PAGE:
Then the LORD said to Moses, ‘Go to Pharaoh and say to him, ‘Let My people go, so they may worship Me.”
Exodus 8:1 (NIV)
A recent issue with someone on a group about worship has gotten me thinking about worship and what it means to worship God. As the issue intensified, I could only remember one verse: Exodus 8:1, the one above. Those words were spoken to Pharaoh right before the Exodus out of Egypt. Pharaoh obviously represents bondage, something that holds a person or a group back from coming into where they should be in the Lord. The worship of God represents freedom in Him. That is a freedom worth examining: it is a freedom of spiritual expression. Yet I wonder…have we become accustom to declare ‘worship’ something other than what it really is? We see the word “worship” on CD labels, we have attributed it to a certain genre of music, we have assigned it to a portion of the services we attend, and yet…are we missing something? Are we missing what “worship” is?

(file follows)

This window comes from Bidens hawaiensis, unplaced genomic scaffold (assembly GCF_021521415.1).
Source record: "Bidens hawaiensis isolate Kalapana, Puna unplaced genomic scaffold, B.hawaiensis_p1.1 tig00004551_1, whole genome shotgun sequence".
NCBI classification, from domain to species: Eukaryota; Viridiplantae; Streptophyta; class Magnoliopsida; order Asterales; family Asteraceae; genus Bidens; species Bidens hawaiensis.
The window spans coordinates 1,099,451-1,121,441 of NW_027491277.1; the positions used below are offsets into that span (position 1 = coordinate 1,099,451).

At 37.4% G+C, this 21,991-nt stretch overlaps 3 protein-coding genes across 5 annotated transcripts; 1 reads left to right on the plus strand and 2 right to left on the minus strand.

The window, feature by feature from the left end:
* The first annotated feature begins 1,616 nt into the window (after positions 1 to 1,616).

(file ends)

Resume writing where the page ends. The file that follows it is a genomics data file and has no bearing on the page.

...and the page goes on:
Years ago, I wrote a blog in which I spoke about worship and the challenge it was for me to come into a place of worship as a new believer. I grew up in the Catholic Church. To us, “worship” wasn’t a word we used a lot. When we did use it, it wasn’t used to describe anything near where what it is used to describe in my understanding today. The word we heard a lot was the word “liturgy,” which was a reference to the scripted service we used in the church. They would tell us that we “gathered” for worship on Sunday mornings when we attended what Catholics call the “mass.” It was a rigid, formal service week after week in which we said the same things at the same time, adopted the same postures, and even read the same things over and over again. Most people who have any experience with the Catholic Church – even those who are members, and this includes myself when I still was one – do not think of the word “worship” in connection with the mass. The mass was something we went to, an obligation we met. We knew what to expect: we would sing the same five or six songs all the time, half the church would be throwing the books in the book holders by the end of the first verse (very much to the chagrin of the priest), we’d respond when we should, sit when we should, kneel when we should, stand when we should, listen to the priest talk a lot, and do what we thought we had to until it was time to leave. The Catholic mass is quiet, a stark contrast to more modern groups. Noise is regarded as disrespectful. It was a time to be quiet, unless it was time to recite whatever words were appropriate at that moment.